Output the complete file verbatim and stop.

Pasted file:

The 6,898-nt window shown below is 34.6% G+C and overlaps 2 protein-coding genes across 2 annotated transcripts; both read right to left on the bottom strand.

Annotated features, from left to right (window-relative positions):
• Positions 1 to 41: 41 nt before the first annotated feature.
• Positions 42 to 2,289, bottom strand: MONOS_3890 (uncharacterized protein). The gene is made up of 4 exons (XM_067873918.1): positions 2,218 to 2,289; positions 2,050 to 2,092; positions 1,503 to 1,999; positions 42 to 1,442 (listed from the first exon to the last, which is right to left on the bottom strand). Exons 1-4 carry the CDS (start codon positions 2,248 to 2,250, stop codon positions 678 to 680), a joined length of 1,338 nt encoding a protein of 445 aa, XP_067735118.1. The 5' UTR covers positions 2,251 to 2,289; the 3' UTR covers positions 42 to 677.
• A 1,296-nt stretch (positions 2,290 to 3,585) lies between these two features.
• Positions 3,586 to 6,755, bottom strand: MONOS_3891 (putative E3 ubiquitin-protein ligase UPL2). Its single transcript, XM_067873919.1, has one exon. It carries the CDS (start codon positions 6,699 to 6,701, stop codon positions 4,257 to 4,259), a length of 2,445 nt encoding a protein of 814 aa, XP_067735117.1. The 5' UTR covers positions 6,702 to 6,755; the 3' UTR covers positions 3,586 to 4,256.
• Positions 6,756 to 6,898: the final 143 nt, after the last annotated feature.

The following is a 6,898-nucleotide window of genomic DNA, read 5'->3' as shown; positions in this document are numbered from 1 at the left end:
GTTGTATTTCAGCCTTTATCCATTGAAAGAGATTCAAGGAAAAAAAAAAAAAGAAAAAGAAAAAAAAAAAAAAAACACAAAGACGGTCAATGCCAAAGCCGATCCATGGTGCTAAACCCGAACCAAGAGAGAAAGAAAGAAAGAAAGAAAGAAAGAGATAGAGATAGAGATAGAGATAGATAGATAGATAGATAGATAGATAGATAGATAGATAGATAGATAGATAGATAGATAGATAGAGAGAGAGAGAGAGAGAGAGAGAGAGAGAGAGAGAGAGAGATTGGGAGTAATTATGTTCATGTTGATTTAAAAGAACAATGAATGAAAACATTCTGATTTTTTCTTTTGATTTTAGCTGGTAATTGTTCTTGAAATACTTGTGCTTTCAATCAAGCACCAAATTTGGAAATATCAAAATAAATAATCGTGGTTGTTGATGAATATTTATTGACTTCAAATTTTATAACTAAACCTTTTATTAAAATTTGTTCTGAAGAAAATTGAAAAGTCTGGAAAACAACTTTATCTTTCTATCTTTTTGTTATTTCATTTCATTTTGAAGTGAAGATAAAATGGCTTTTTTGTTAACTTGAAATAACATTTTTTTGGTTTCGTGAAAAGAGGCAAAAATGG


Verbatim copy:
The 6,898-nt window shown below is 34.6% G+C and overlaps 2 protein-coding genes across 2 annotated transcripts; both read right to left on the bottom strand.

Annotated features, from left to right (window-relative positions):
• Positions 1 to 41: 41 nt before the first annotated feature.
• Positions 42 to 2,289, bottom strand: MONOS_3890 (uncharacterized protein). The gene is made up of 4 exons (XM_067873918.1): positions 2,218 to 2,289; positions 2,050 to 2,092; positions 1,503 to 1,999; positions 42 to 1,442 (listed from the first exon to the last, which is right to left on the bottom strand). Exons 1-4 carry the CDS (start codon positions 2,248 to 2,250, stop codon positions 678 to 680), a joined length of 1,338 nt encoding a protein of 445 aa, XP_067735118.1. The 5' UTR covers positions 2,251 to 2,289; the 3' UTR covers positions 42 to 677.
• A 1,296-nt stretch (positions 2,290 to 3,585) lies between these two features.
• Positions 3,586 to 6,755, bottom strand: MONOS_3891 (putative E3 ubiquitin-protein ligase UPL2). Its single transcript, XM_067873919.1, has one exon. It carries the CDS (start codon positions 6,699 to 6,701, stop codon positions 4,257 to 4,259), a length of 2,445 nt encoding a protein of 814 aa, XP_067735117.1. The 5' UTR covers positions 6,702 to 6,755; the 3' UTR covers positions 3,586 to 4,256.
• Positions 6,756 to 6,898: the final 143 nt, after the last annotated feature.

The following is a 6,898-nucleotide window of genomic DNA, read 5'->3' as shown; positions in this document are numbered from 1 at the left end:
GTTGTATTTCAGCCTTTATCCATTGAAAGAGATTCAAGGAAAAAAAAAAAAAGAAAAAGAAAAAAAAAAAAAAAACACAAAGACGGTCAATGCCAAAGCCGATCCATGGTGCTAAACCCGAACCAAGAGAGAAAGAAAGAAAGAAAGAAAGAAAGAGATAGAGATAGAGATAGAGATAGATAGATAGATAGATAGATAGATAGATAGATAGATAGATAGATAGATAGATAGATAGATAGAGAGAGAGAGAGAGAGAGAGAGAGAGAGAGAGAGAGAGAGATTGGGAGTAATTATGTTCATGTTGATTTAAAAGAACAATGAATGAAAACATTCTGATTTTTTCTTTTGATTTTAGCTGGTAATTGTTCTTGAAATACTTGTGCTTTCAATCAAGCACCAAATTTGGAAATATCAAAATAAATAATCGTGGTTGTTGATGAATATTTATTGACTTCAAATTTTATAACTAAACCTTTTATTAAAATTTGTTCTGAAGAAAATTGAAAAGTCTGGAAAACAACTTTATCTTTCTATCTTTTTGTTATTTCATTTCATTTTGAAGTGAAGATAAAATGGCTTTTTTGTTAACTTGAAATAACATTTTTTTGGTTTCGTGAAAAGAGGCAAAAATGG